Slavoj Žižek ANTIGONE




Angela Richter


Mirna Rustemović


Petar Baur


Silvio Vujčić


Jonas Link

Oblikovatelj zvuka

Bojan Gagić

Asistentica kostimografa

Ana Mikulić

Asistentice redateljice

Vedrana Klepica, Morana Novosel

Prijevod s engleskoga jezika

Patricija Vodopija

Asistentica scenografa

Andrea Lipej

Dijelovi Sofoklove Antigone u prijevodu

Lade Kaštelan

Ensemble of the performance










Roko Grbin


Višnja Kiš

Zbor Opere HNK u Zagrebu


Glazbena korepetitorica

Nina Cossetto



Directed by Angela Richter

Co-production of Théâtre de Liège and Emilia Romagna Teatro Fondazione

My idea was simple: handle Sophocles’ version as an individual shard of a broken jug and tessellate it with other shards, in the hope that this process might make it possible to realize some sort of a truth. (Slavoj Žižek)

In his new rendering of a classic theatrical model, Slavoj Žižek reaches for the principle of the triad; meaning: triás – a principle of the trinitarian unity of thesis, antithesis and synthesis. In his version of Antigone, which he outlines as an ethical-political exercise in the manner of Brecht’s didactic pieces, Žižek offers three possible endings for this tragedy, leaving the audience the freedom of deciding the fate of a modern-day Antigone. A thorough analysis of Europe as a contemporary system opens up a view of the Euro crisis—the refugee crisis; Brexit; austerity; the tightening of border controls; the building of fences and isolationism; various infiltrations and the atmosphere of fake news—a view of a world that is threatened by the disintegration of Europe. Slavoj Žižek addresses the issue of which (kind of) Antigone could justly (objectively) judge the circumstances of our time?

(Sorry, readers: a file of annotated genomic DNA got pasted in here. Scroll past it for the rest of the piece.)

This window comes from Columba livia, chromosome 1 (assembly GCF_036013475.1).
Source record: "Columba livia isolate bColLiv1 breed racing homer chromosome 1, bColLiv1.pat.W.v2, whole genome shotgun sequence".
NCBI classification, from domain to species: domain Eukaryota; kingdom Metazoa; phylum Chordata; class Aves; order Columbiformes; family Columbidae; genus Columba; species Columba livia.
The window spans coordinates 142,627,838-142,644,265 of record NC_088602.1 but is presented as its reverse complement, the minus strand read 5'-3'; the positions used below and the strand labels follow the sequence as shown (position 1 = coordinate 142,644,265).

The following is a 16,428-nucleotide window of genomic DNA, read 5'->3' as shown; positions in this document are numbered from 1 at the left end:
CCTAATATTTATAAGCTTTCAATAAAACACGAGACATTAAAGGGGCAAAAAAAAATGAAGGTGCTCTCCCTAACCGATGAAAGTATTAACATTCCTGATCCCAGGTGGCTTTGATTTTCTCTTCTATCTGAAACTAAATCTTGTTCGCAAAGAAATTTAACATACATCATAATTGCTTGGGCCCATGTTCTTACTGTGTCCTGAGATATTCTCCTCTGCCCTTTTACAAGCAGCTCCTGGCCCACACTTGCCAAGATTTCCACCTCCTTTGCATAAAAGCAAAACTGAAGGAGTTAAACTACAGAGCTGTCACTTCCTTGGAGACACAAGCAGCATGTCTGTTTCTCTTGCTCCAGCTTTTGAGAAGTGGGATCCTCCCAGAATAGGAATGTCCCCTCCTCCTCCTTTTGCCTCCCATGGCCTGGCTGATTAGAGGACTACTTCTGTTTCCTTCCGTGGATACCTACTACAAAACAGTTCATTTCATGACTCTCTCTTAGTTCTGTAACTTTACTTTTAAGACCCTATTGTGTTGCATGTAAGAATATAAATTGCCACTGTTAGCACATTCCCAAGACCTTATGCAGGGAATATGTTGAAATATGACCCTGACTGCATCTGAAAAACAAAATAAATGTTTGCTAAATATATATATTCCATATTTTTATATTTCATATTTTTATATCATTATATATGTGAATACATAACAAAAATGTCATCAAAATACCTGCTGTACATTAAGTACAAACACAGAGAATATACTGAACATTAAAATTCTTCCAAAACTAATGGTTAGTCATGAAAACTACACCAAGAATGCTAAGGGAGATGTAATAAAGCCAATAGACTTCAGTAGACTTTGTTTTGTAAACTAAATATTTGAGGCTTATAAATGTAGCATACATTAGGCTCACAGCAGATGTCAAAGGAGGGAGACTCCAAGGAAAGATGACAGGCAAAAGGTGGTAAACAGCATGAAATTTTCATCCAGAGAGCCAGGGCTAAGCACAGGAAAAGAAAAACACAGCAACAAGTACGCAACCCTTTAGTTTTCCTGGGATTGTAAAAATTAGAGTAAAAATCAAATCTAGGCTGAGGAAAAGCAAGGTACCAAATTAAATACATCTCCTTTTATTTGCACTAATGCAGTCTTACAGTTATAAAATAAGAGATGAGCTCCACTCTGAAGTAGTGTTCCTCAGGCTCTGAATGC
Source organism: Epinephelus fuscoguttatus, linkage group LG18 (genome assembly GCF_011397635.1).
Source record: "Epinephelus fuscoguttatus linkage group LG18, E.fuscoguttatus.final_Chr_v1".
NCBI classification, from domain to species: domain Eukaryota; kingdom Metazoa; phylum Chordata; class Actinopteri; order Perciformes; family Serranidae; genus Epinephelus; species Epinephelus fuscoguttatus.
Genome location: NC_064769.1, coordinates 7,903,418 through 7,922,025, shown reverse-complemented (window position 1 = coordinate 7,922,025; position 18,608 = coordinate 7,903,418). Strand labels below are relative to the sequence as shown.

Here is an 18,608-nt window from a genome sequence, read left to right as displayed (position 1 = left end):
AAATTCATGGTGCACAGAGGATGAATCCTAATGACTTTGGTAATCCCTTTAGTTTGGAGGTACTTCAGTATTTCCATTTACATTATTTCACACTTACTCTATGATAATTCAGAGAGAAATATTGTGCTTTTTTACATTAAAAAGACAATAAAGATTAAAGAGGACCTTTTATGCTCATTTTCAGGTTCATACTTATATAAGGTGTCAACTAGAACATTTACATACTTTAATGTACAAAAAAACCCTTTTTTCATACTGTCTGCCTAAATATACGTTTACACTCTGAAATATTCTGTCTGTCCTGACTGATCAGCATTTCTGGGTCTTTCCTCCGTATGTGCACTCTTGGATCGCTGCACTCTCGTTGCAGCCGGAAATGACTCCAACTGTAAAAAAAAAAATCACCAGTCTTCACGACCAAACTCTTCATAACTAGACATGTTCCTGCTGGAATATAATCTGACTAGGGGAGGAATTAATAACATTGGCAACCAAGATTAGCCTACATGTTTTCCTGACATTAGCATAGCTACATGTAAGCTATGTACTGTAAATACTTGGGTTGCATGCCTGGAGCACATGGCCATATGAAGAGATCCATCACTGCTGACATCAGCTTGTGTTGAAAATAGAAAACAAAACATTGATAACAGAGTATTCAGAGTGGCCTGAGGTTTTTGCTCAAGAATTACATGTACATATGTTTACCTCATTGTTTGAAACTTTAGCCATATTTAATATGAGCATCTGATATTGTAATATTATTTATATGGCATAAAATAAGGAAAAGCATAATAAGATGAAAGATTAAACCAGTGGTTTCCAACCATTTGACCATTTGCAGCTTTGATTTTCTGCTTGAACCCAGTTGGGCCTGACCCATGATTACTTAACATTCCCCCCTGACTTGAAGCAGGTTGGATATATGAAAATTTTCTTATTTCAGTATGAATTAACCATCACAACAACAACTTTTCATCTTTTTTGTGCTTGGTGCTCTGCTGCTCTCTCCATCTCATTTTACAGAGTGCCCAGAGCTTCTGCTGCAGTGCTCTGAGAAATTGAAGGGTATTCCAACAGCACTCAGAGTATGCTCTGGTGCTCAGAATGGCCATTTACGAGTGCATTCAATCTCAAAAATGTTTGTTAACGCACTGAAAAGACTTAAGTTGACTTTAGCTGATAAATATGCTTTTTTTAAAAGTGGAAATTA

It would seem that Antigone oscillates between the two extremes; the traditional and the fundamentalist, unconditionally insisting on the symbolic demand, invoking the customs and ancient laws of the gods.

In this post-political world defined by consensus, could it be that the only possibility of resistance is the traditionalist one (clinging to the past and refusing to accept the inevitability of the new global neoliberal order) or the fundamentalist one? Is rebellion even possible anymore? Angela Richter wants to encourage thought about how it would be possible to reawaken the political spirit in the form of a politics for those who have no voice in this Europe of crisis and upheaval. This world premiere of Žižek's text affirmed the Croatian National Theatre in Zagreb as one of the centers of innovation in European theatre.

SLAVOJ ŽIŽEK (b. 1949) is a Slovenian philosopher and writer. He was born in Ljubljana and has made important contributions to the fields of political theory, film theory and theoretical psychoanalysis. He won international recognition as a social theorist with the publication of his first book The Sublime Object of Ideology, becoming one of the world's most famous intellectuals and philosophers. He is a senior researcher at the Institute for Sociology and Philosophy at the University of Ljubljana and also a professor at the prestigious European Graduate School. As a visiting professor he teaches at a number of most prestigious universities in the United States and England. Antigone is his first dramatic work.

Angela Richter was born in 1970 in Ravensburg. Richter studied theatre directing at the Academy of Music and Theatre in Hamburg, where in 2006 she founded the Fleet Street Theatre, running it until 2010. She also worked as the house director at the Cologne Theatre. She typically uses discussions about topics as the starting point for her work, connecting various media within the theatrical production. In 2014 she scheduled a large scale project with German national TV WDR, dealing with the life and work of digital dissidents and whistleblowers. The staging of Žižek’s Antigone at the CNT in Zagreb is her Croatian directorial debut.

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